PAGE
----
Reports of a global wine shortage in the near future caused by demand outstripping supply provoked outcry earlier this year, even though numerous wine organisations subsequently dismissed the idea.
The growing demand from emerging markets such as China and India, combined with recent poor harvests, has reinforced the impression that the wine industry is under pressure.
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On October 28th the Director General of the OIV, Federico Castellucci, presented the data available at this time of year concerning wine production.
World wine production is rising considerably, taking into account the low vinified quantity produced in 2012 (258 Mhl). The vitivinicultural world has returned to 2006 production levels this year despite the persistent decline – by around 15,000 hectares in 2013 – of the global vineyard surface area, particularly in Italy and Spain. Outside Europe, the overall rate of growth for areas under vines planted in the southern hemisphere and in the United States has slowed for several harvests now.
“With a loss of 300,000 hectares of vines compared with the year 2006, the 2013 harvest has been fairly significant thanks to a productivity which continues to increase despite the abrupt stop caused by adverse climate conditions in 2012″, the Director General of the OIV explained.
According to the forecasts, the world should produce 281 million hectolitres of wine in 2013. In the European Union, “production (164 Mhl) may also be qualified as relatively high”, stated Mr Castellucci. Forecasts from the main European wine-producing countries indicate an increase, which is very significant in some cases, compared with the previous harvest. This is the case in Spain, where a 23% rise in production has been recorded, at more than 40 million hectolitres. In France and Portugal, the increase was 7% compared with 2012.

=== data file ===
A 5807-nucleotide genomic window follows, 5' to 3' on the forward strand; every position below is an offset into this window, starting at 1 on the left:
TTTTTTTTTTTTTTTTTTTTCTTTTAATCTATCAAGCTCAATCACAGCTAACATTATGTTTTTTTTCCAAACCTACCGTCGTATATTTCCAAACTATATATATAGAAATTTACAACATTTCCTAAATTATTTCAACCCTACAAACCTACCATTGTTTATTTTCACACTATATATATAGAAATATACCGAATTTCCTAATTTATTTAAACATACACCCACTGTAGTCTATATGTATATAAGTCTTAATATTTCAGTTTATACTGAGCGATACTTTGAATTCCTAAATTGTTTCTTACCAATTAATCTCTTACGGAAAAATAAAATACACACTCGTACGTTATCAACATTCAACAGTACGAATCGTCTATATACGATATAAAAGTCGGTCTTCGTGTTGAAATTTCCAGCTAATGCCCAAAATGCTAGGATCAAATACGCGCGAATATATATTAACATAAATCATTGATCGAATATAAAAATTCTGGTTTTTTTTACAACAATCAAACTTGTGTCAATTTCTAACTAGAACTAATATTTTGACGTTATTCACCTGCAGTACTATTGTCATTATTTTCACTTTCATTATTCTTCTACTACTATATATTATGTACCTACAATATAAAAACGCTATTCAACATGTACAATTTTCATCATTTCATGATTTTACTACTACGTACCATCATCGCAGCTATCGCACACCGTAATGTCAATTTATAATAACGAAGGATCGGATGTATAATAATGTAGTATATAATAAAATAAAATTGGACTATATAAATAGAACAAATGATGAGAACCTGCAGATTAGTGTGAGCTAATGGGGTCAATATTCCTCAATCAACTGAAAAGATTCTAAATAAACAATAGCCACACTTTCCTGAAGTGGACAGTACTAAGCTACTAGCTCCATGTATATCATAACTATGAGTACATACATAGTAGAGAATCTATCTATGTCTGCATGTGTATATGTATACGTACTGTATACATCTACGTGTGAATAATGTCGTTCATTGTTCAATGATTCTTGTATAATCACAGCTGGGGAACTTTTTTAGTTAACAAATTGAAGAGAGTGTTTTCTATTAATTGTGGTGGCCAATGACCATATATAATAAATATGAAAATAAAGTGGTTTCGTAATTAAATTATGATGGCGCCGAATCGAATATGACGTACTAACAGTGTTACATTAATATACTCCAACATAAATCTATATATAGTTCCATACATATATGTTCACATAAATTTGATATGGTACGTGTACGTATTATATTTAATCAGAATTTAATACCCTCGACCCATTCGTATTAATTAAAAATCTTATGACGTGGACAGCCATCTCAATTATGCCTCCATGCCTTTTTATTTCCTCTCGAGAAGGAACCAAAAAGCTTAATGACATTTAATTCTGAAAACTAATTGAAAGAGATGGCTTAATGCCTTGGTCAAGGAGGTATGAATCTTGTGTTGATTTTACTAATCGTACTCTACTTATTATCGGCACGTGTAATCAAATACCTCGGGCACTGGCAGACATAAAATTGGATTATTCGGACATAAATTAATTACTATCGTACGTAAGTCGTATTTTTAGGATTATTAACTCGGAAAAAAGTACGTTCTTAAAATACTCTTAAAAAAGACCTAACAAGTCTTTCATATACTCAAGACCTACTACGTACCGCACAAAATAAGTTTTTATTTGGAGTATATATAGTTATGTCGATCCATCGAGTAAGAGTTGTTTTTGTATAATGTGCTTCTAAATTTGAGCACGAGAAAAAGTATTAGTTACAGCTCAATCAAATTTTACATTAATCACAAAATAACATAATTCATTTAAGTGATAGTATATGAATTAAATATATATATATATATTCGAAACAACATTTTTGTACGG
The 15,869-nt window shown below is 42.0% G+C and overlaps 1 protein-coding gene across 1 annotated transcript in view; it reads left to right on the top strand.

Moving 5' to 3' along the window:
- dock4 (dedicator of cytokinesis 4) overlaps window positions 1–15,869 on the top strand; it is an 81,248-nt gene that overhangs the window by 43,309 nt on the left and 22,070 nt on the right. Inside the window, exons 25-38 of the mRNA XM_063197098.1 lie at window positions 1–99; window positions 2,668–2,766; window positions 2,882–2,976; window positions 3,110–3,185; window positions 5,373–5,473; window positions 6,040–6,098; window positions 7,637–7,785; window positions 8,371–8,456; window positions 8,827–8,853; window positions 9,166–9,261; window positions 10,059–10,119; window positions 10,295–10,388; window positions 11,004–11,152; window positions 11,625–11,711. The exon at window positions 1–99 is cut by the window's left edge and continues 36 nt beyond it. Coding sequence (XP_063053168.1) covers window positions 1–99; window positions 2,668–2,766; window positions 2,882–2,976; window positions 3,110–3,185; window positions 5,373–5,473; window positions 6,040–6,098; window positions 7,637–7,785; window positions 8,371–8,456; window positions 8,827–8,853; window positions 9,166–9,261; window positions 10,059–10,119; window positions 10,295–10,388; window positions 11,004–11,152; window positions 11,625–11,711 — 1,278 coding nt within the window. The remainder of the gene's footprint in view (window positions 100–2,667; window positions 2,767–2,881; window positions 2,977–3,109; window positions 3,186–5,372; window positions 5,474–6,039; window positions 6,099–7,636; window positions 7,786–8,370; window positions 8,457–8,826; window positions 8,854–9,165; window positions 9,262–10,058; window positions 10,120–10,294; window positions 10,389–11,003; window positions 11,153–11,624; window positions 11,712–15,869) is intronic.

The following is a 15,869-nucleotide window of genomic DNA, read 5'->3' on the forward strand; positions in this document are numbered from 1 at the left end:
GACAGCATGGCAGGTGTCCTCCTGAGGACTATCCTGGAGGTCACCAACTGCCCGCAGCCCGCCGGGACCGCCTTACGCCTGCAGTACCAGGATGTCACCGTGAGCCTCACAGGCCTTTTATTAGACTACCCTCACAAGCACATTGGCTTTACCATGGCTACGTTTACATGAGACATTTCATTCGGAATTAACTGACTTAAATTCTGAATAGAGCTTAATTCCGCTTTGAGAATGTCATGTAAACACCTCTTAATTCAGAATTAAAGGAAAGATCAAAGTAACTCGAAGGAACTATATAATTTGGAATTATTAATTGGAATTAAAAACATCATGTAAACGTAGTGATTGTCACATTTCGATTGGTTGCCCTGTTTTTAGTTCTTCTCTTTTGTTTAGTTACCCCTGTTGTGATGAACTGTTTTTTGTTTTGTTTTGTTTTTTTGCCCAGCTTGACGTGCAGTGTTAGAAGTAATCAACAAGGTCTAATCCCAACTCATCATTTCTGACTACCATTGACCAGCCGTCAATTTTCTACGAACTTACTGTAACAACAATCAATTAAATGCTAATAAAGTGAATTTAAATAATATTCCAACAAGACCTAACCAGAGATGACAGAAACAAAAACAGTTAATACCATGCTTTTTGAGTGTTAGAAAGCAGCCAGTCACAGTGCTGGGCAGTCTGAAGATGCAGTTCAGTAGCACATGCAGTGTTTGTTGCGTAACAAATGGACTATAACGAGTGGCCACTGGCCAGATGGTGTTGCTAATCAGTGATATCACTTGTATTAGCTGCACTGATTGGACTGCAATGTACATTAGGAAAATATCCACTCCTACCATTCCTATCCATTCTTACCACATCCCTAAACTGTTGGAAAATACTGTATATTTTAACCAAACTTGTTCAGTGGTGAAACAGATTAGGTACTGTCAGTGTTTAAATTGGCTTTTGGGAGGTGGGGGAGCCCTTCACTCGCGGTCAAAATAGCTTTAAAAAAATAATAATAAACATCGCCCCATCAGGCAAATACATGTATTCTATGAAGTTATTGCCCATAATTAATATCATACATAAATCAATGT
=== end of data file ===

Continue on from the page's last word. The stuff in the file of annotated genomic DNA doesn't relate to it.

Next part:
Outside the EU, all the countries recorded significant growth in vinified production, with the United States producing 22 Mhl. There was also an increase in South America: Chile hit a new record at 12.8 Mhl and Argentina’s vinified harvest was 15 Mhl (+27%) after a poor year in 2012. New Zealand recorded a record level of production of 2.5 Mhl this year, while Australia could reach an estimated production of 13.5 Mhl.
The International Organisation of Vine and Wine is currently looking for an employee in charge of methods of analysis. The deadline for application is October 31st 2013.
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Every year, the OIV Award Jury presents an Award to the best books published in the past two years, and which have been submitted by the authors or publishers. These awards are presented in one of the 10 categories specified by the Jury and relating to the Vine and Wine sector.
Out of around thirty competing works, 13 represented countries, the OIV Award Jury, which met on 5 June 2013 in Bucharest, gave 10 Awards and 3 Special Mentions in 7 categories.
The Awards by the Director General of the OIV will take place in December 2013.